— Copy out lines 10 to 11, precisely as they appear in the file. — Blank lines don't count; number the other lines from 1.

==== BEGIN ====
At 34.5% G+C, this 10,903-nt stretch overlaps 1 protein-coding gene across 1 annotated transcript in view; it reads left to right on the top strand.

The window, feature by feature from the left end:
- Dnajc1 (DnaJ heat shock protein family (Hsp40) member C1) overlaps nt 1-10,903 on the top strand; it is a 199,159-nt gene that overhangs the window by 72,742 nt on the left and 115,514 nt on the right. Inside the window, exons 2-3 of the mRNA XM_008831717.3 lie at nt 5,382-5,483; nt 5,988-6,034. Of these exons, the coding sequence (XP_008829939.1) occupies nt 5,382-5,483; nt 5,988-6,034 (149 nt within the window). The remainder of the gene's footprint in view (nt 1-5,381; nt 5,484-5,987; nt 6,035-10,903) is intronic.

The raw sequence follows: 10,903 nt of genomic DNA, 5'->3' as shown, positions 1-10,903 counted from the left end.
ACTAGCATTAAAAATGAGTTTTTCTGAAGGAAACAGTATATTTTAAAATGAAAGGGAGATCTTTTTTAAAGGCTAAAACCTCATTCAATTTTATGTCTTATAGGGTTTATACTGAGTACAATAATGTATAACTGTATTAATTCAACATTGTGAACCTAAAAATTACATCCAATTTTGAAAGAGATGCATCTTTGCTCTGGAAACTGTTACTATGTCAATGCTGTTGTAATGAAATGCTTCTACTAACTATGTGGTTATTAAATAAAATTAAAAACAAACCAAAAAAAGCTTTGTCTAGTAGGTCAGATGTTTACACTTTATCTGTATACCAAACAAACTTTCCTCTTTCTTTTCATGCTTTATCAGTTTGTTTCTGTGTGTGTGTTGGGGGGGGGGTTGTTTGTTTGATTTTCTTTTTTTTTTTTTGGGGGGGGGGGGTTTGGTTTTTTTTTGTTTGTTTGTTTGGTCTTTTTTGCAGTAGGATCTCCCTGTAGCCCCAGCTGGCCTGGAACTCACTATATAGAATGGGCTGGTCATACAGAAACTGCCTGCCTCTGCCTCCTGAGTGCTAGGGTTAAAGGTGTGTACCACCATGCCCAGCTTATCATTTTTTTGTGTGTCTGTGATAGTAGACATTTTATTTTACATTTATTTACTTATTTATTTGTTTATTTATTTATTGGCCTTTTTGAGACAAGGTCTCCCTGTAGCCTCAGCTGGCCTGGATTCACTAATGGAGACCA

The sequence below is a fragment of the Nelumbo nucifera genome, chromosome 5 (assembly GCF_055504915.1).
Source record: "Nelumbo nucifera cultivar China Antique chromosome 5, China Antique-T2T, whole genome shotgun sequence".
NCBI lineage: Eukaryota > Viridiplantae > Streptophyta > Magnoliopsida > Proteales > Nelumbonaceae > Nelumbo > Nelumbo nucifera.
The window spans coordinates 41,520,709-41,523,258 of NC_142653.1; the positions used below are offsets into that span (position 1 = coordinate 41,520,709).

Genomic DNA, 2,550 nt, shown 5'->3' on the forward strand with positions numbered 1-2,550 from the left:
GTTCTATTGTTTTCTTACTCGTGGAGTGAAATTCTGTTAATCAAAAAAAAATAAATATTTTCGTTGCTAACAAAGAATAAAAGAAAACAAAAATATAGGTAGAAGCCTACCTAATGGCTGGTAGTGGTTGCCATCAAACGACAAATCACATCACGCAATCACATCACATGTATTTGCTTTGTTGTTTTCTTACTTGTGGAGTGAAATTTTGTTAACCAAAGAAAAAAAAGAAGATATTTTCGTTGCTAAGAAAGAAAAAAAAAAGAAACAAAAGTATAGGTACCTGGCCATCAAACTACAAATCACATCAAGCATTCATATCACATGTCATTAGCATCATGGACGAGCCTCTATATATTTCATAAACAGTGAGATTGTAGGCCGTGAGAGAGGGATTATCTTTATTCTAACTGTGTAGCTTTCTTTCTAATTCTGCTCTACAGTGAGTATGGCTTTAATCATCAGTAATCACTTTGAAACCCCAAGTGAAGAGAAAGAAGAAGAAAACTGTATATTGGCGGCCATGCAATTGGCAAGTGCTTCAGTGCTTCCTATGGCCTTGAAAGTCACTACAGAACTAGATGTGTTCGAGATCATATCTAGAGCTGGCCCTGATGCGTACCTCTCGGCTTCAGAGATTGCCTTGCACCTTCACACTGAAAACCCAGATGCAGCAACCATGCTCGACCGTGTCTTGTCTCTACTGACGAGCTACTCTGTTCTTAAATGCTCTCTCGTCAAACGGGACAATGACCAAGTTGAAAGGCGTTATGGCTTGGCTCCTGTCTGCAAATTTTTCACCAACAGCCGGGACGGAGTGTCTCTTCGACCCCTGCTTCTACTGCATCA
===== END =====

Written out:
Genomic DNA, 2,550 nt, shown 5'->3' on the forward strand with positions numbered 1-2,550 from the left:
GTTCTATTGTTTTCTTACTCGTGGAGTGAAATTCTGTTAATCAAAAAAAAATAAATATTTTCGTTGCTAACAAAGAATAAAAGAAAACAAAAATATAGGTAGAAGCCTACCTAATGGCTGGTAGTGGTTGCCATCAAACGACAAATCACATCACGCAATCACATCACATGTATTTGCTTTGTTGTTTTCTTACTTGTGGAGTGAAATTTTGTTAACCAAAGAAAAAAAAGAAGATATTTTCGTTGCTAAGAAAGAAAAAAAAAAGAAACAAAAGTATAGGTACCTGGCCATCAAACTACAAATCACATCAAGCATTCATATCACATGTCATTAGCATCATGGACGAGCCTCTATATATTTCATAAACAGTGAGATTGTAGGCCGTGAGAGAGGGATTATCTTTATTCTAACTGTGTAGCTTTCTTTCTAATTCTGCTCTACAGTGAGTATGGCTTTAATCATCAGTAATCACTTTGAAACCCCAAGTGAAGAGAAAGAAGAAGAAAACTGTATATTGGCGGCCATGCAATTGGCAAGTGCTTCAGTGCTTCCTATGGCCTTGAAAGTCACTACAGAACTAGATGTGTTCGAGATCATATCTAGAGCTGGCCCTGATGCGTACCTCTCGGCTTCAGAGATTGCCTTGCACCTTCACACTGAAAACCCAGATGCAGCAACCATGCTCGACCGTGTCTTGTCTCTACTGACGAGCTACTCTGTTCTTAAATGCTCTCTCGTCAAACGGGACAATGACCAAGTTGAAAGGCGTTATGGCTTGGCTCCTGTCTGCAAATTTTTCACCAACAGCCGGGACGGAGTGTCTCTTCGACCCCTGCTTCTACTGCATCA